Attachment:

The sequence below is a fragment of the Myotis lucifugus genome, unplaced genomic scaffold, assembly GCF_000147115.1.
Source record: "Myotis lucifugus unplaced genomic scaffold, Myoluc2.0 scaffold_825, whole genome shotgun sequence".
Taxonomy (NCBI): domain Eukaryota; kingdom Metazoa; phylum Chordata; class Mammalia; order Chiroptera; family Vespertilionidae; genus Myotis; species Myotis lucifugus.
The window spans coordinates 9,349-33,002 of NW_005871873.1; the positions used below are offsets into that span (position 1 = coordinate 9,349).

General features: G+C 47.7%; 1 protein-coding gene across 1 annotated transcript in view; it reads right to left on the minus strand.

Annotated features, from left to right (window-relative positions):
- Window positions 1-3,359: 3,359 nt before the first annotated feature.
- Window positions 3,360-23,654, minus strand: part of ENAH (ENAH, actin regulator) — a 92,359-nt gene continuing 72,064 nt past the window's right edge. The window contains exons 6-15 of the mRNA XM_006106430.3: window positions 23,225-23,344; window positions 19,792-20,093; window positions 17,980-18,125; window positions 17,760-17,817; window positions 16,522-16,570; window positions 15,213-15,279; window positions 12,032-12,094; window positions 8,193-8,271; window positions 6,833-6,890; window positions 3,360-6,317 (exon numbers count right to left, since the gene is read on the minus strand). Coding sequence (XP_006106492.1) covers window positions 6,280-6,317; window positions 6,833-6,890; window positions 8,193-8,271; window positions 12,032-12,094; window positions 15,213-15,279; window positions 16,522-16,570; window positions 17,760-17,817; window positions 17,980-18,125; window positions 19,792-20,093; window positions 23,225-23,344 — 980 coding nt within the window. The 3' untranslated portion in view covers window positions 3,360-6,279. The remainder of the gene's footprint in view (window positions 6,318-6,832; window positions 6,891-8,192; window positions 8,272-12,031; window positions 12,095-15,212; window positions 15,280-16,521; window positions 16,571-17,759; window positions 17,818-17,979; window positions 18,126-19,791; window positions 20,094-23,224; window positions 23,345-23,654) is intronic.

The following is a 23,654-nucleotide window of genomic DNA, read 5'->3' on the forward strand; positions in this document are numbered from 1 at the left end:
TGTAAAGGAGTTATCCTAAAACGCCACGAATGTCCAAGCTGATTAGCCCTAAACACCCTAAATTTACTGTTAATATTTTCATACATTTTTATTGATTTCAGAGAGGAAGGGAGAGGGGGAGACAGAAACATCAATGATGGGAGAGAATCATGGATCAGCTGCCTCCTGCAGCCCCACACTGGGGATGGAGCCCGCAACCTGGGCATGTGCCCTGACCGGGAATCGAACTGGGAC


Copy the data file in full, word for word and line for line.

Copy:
The sequence below is a fragment of the Myotis lucifugus genome, unplaced genomic scaffold, assembly GCF_000147115.1.
Source record: "Myotis lucifugus unplaced genomic scaffold, Myoluc2.0 scaffold_825, whole genome shotgun sequence".
Taxonomy (NCBI): domain Eukaryota; kingdom Metazoa; phylum Chordata; class Mammalia; order Chiroptera; family Vespertilionidae; genus Myotis; species Myotis lucifugus.
The window spans coordinates 9,349-33,002 of NW_005871873.1; the positions used below are offsets into that span (position 1 = coordinate 9,349).

General features: G+C 47.7%; 1 protein-coding gene across 1 annotated transcript in view; it reads right to left on the minus strand.

Annotated features, from left to right (window-relative positions):
- Window positions 1-3,359: 3,359 nt before the first annotated feature.
- Window positions 3,360-23,654, minus strand: part of ENAH (ENAH, actin regulator) — a 92,359-nt gene continuing 72,064 nt past the window's right edge. The window contains exons 6-15 of the mRNA XM_006106430.3: window positions 23,225-23,344; window positions 19,792-20,093; window positions 17,980-18,125; window positions 17,760-17,817; window positions 16,522-16,570; window positions 15,213-15,279; window positions 12,032-12,094; window positions 8,193-8,271; window positions 6,833-6,890; window positions 3,360-6,317 (exon numbers count right to left, since the gene is read on the minus strand). Coding sequence (XP_006106492.1) covers window positions 6,280-6,317; window positions 6,833-6,890; window positions 8,193-8,271; window positions 12,032-12,094; window positions 15,213-15,279; window positions 16,522-16,570; window positions 17,760-17,817; window positions 17,980-18,125; window positions 19,792-20,093; window positions 23,225-23,344 — 980 coding nt within the window. The 3' untranslated portion in view covers window positions 3,360-6,279. The remainder of the gene's footprint in view (window positions 6,318-6,832; window positions 6,891-8,192; window positions 8,272-12,031; window positions 12,095-15,212; window positions 15,280-16,521; window positions 16,571-17,759; window positions 17,818-17,979; window positions 18,126-19,791; window positions 20,094-23,224; window positions 23,345-23,654) is intronic.

The following is a 23,654-nucleotide window of genomic DNA, read 5'->3' on the forward strand; positions in this document are numbered from 1 at the left end:
TGTAAAGGAGTTATCCTAAAACGCCACGAATGTCCAAGCTGATTAGCCCTAAACACCCTAAATTTACTGTTAATATTTTCATACATTTTTATTGATTTCAGAGAGGAAGGGAGAGGGGGAGACAGAAACATCAATGATGGGAGAGAATCATGGATCAGCTGCCTCCTGCAGCCCCACACTGGGGATGGAGCCCGCAACCTGGGCATGTGCCCTGACCGGGAATCGAACTGGGAC